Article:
safety’ (468). The conditions of the
sailors’ landing similarly suggest the peacefulness of the society:
they are asked to swear that they ‘are no pirates’ and that they
have not ‘shed blood lawfully or unlawfully within forty days
past’ (459). The island itself is Christian (the sailors’ first question
to the Governor of the Strangers’ House is how the conversion
took place), but free of the confessional division that rent contemporary Europe. Moreover, freedom of worship is extended to
the Jews, who were expelled from England in 1290 (though the
narrator is careful
), pp. 311–34.
3 Andrew Cunningham and Perry Williams, ‘De-centring the “big picture”:
The Origins of Modern Science and the modern origins of science’, British
Journal for the History of Science, 26 (1993), 407–32.
4 Denise Albanese, ‘The New Atlantis and the uses of utopia’, English
Literary History, 57 (1990), 503–28 (p. 506).
5 David Renaker, ‘A miracle of engineering: the conversion of Bensalem in
Francis Bacon’s New Atlantis’, Studies in Philology, 87 (1990), 181–93 (p.
182). See also Anthony F. C. Wallace, The Social Context of Innovation:
, simultaneously inscribes a formative narrative of the Igbo community, interrogates his father’s legacy of
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Stories of women
Christian conversion and Nigeria’s post-independence history, and, in so
doing, secures his status as a national writer.
It is of course true that, from the time of the late eighteenth-century revolutions, nationalism across the world developed alongside, indeed often as indistinguishable from, liberation movements in support of equal representation
: The Poetics of Conversion (Cambridge,
John Boswell, Same-Sex Unions in Premodern Europe (New York, 1994),
ch. 3. A. H. Krappe suggested that ‘twin saints’ are a Christian substitute
for pagan twin-god cults such as that of Castor and Pollux; they are ‘twin
legends in hagiographic garb’: ‘The legend of Amicus and Amelius’,
Modern Language Review, 18 (1929), 152–61.
Amis and Amiloun, ed. Leach, pp. ix, xxvii, xxvi.
Vladimir Propp, Morphology of the Folktale (Austin, Texas, 1975), p. 100;
italics in original.
A case in point for early hagiography borrowing
Jayne Elisabeth Archer, Howard Thomas and Richard Marggraf Turley
Lincolnshire, on the river Trent. In the novel, Eliot carefully documents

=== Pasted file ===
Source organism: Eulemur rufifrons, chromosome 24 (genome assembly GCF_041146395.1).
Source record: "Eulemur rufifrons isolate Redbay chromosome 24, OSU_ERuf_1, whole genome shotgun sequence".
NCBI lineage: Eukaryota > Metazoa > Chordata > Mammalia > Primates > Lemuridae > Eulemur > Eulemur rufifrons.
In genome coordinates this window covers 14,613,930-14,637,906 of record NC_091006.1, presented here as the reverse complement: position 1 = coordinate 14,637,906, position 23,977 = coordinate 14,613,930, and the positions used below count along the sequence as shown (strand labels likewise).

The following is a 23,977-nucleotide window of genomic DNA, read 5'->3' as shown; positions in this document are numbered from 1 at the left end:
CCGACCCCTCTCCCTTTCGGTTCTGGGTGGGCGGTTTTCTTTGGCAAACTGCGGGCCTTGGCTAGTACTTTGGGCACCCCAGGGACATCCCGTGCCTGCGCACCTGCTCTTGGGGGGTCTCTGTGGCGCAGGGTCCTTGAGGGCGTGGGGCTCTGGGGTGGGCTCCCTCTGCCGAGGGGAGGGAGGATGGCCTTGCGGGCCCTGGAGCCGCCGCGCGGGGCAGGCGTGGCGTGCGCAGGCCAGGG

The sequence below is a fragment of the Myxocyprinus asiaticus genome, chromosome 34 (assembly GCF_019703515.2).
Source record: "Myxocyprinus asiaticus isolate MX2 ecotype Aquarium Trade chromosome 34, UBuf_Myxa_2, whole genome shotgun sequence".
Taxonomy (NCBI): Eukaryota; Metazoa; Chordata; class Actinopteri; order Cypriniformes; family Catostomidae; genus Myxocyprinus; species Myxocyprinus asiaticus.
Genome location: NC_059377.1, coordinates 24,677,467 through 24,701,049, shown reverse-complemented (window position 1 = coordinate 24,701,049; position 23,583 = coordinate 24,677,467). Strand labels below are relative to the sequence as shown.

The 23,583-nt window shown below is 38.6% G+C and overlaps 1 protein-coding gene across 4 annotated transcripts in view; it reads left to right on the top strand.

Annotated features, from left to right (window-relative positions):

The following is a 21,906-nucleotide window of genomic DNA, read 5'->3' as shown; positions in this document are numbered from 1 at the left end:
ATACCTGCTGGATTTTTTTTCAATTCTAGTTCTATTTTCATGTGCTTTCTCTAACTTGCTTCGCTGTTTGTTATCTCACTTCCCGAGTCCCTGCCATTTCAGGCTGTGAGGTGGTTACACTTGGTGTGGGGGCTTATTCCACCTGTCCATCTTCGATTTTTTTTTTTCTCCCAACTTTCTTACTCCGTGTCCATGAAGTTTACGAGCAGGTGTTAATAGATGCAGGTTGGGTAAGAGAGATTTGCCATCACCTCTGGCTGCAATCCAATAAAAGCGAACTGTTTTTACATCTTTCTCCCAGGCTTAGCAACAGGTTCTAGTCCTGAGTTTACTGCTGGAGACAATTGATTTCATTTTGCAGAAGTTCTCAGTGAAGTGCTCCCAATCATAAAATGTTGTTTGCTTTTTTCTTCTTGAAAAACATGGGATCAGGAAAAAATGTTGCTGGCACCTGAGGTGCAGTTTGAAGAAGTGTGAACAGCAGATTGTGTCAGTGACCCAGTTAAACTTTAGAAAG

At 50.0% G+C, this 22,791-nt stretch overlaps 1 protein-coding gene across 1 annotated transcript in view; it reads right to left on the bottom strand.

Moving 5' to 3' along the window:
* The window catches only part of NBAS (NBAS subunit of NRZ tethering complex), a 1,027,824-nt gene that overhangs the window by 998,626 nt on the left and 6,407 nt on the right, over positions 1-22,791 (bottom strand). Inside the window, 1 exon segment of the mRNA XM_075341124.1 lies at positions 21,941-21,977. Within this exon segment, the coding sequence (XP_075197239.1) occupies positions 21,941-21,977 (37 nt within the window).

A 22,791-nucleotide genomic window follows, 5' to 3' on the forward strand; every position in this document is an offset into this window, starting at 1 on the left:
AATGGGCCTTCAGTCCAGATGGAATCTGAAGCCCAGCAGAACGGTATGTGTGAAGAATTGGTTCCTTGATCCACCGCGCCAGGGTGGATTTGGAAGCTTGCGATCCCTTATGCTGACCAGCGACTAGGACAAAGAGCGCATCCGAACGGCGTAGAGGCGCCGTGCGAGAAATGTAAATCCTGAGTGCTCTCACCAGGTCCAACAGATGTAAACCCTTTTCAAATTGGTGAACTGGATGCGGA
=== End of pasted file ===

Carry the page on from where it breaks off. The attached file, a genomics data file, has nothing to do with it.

the way in which the flood is the result of the failure in river management. The destructiveness of the flood is shown to be a consequence of
the emergence of mills (paper, cotton, oil and iron mills) upstream, the
conversion of arable land into meadow and pasture, and because grain
mills such as Dorlcote are purchased by the likes of Pivart, a ‘new name’.
The Tullivers owned Dorlcote Mill ‘a hundred year and better’ (Eliot 2010:
174); new names, it is evident, do not have the knowledge, passed down
of the politics of the representation and reception of key Native Americans who
visited Britain from the early sixteenth century onwards. The most famous
of these ﬁgures was Pocahontas who converted to Christianity, married an
Englishman and died and was buried in England.25
Pocahontas’s ‘conversion’ from Indian into the Europeanised wife of an
Englishman was more dramatic than Emma Hardinge Britten’s transformation into the wife of an American man. None the less, Britten struggled
with the implications of her choice. A signiﬁcant narrative
, strict laws about
intermarriage with other faiths, and a historical interdiction
9/6/04, 4:06 pm
Contexts and intertexts 9
against accepting conversions, the number of Zoroastrians is in
slow but steady decline. It has been estimated that, at most,
there are only 150,000 Zoroastrians left in the world today.12 Of
the remaining Zoroastrians, the majority lives in India, and it is
this community that has become known as the Parsis.
The Parsis are mainly based in and around Bombay. The
community is composed of the descendants of a group of
splendid work of mercy.39
A month later, the Daily Telegraph reported that the initial scheme
had been postponed in favour of another – the refurbishment and conversion of the Star and Garter Hotel in Richmond, Surrey, into a home
for permanently disabled soldiers and sailors.40 The British Women’s
Hospital and the AFL organised a procession to advertise the first public
meeting of the fund. Women marched with banners, posters and sandwich boards through the West End, accompanied by a number of smaller
supporting groups, including an all-female band in uniform from the
, which address mothers and young women who have – through ignorance, neglect, or intent – killed their children. While these religious texts and authors decry such acwell[ende] (killing) or homicidum (murder), Rudolf associates these ‘infanticide practices’ with ‘the issue of child abandonment’, and he suggests that such homiletic denouncements ‘could indeed suggest the survival of a persistent practice in Anglo-Saxon England, even after the widespread conversion to Christianity … [w]hether it was established pagan custom, shame of illicit unions, patriarchal bias
Troubling race, ethnicity, and masculinity in Beowulf
See also Alfred K. Siewers, ‘Landscapes of conversion: Guthlac's mound and Grendel's mere as expressions of Anglo-Saxon nation-building’, Viator , 34 (2003), 1–39.
Harris, Race and ethnicity , p. 12; Andy Orchard, Pride and prodigies: studies in the monsters of the Beowulf-manuscript (Cambridge: D. S. Brewer, 1995), pp. 87–8.